Local library features book appraisal program

March 20, 2005|by Marie Gilbert/Staff Writer

Doug Cochran was a soldier in Gen. George Patton's 3rd Army when he came across an interesting find.

Sorting through debris in a bombed-out house in Germany, a soldier in his unit picked up a book, glanced at the cover and threw it across the room. Cochran picked up the book, took one look inside and decided to keep it.

The book was filled with photographs of Adolf Hitler and his rise to power.

"Many of the photographs probably have never been seen before," Cochran said.

The year was 1943. On Saturday afternoon, the Hagerstown resident decided to see if what he discovered more than 60 years ago had any value.

"To me, it's very valuable," Cochran said. "I'd never part with it. I just wanted to hear what an expert had to say about it."


Cochran was among the 20 people who attended a book appraisal and presentation on book conservation at the Washington County Free Library.

The event was sponsored by Friends of the Washington County Free Library. A $5 ticket entitled the purchaser to have one book or one set of books appraised and to attend the lecture. According to member Mary Summerville, all proceeds will benefit library programs, including the summer reading program for children.

Summerville said the volunteer group decided to offer a book appraisal "because we thought there was a niche for it. The response has been very interesting. We'd love to offer this again. Sometimes, these things have a way of catching on."

The program featured appraiser Michael J. Osborne of Columbia, Md., and Jan Riker, a used book dealer, also of Columbia.

During the program, Osborne offered some insight into book appraising.

"Appraisals are usually undertaken for several reasons, such as insurance purposes or estate purposes to determine a fair market value," Osborne said.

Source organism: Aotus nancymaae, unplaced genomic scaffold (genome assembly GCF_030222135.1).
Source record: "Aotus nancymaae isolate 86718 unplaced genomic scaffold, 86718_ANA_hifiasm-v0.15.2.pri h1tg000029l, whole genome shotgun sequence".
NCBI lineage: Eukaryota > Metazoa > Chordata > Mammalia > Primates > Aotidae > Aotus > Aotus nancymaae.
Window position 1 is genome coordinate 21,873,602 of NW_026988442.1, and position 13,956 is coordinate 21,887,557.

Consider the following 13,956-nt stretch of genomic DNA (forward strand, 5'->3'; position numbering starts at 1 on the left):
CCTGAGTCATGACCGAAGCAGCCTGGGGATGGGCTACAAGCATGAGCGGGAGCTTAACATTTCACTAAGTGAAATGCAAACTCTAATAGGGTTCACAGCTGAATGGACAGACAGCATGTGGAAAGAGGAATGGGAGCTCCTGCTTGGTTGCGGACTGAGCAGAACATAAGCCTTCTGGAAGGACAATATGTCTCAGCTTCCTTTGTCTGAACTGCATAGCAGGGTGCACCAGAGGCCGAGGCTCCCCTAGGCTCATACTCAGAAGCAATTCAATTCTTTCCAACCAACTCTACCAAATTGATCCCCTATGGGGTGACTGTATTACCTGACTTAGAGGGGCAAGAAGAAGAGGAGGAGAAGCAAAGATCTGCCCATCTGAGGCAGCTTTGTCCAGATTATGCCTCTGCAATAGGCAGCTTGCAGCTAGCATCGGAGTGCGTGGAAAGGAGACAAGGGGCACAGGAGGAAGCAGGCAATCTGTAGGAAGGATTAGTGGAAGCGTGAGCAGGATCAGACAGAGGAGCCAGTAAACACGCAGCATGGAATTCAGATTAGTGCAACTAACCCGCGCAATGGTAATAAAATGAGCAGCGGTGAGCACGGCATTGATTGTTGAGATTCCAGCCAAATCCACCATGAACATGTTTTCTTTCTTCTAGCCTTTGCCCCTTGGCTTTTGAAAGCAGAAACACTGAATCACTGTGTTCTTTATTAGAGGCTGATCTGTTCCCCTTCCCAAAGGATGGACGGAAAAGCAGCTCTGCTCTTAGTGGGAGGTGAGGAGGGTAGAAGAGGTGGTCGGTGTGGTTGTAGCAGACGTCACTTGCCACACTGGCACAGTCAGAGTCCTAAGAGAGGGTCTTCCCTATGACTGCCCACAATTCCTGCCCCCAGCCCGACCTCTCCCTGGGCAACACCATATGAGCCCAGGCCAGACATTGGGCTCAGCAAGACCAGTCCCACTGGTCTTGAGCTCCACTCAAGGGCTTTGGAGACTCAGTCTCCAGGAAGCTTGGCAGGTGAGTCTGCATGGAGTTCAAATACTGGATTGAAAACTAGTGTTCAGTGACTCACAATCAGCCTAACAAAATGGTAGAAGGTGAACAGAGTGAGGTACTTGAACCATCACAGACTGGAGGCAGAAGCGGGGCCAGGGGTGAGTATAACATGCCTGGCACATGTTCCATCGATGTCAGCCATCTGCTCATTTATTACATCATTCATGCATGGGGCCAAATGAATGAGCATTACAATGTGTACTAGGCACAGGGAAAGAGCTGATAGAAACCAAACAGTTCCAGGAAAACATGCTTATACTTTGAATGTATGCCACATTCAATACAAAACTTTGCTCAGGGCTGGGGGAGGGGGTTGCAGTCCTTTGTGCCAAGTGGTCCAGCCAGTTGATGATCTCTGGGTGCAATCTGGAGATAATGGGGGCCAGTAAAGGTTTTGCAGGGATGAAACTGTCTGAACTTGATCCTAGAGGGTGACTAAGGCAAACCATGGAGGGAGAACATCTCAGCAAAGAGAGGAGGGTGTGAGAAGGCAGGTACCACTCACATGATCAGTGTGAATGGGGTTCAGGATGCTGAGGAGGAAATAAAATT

The condition of the book, as well as its completeness, edition, shelf presence and design, are important in any appraisal, Osborne said.

For owners and collectors of old books, Osborne also offered some tips on book conservation.

"The environment around the book is a major concern because unacceptable levels of temperature and humidity will accelerate deterioration," he said. "It's also important to keep books out of direct sunlight."

Osborne said even dust and dirt from handling the books can adversely affect books, "so dust regularly."

And if a book needs repair, "don't do anything that can't be undone," he said. "When in doubt, take it to a professional."

Betty Eves of Hagerstown said she found the program to be very helpful. She had brought in a book that had been in the family since the 1940s, "The Red Pony" by John Steinbeck.

"This book has been read and reread by several generations," Eves said. "I would never sell it, but I was curious about its value. This is a wonderful opportunity to learn more about what I have. I hope they do this again."

Jean Usary of Hagerstown also was pleased with the opportunity to meet with an appraiser. She brought in "The Pilgrim's Progress" by John Bunyan.

"It belonged to my father," Usary said. "It's been in the family for over 40 years and had never been appraised. This program is a wonderful idea. I've learned a great deal today."

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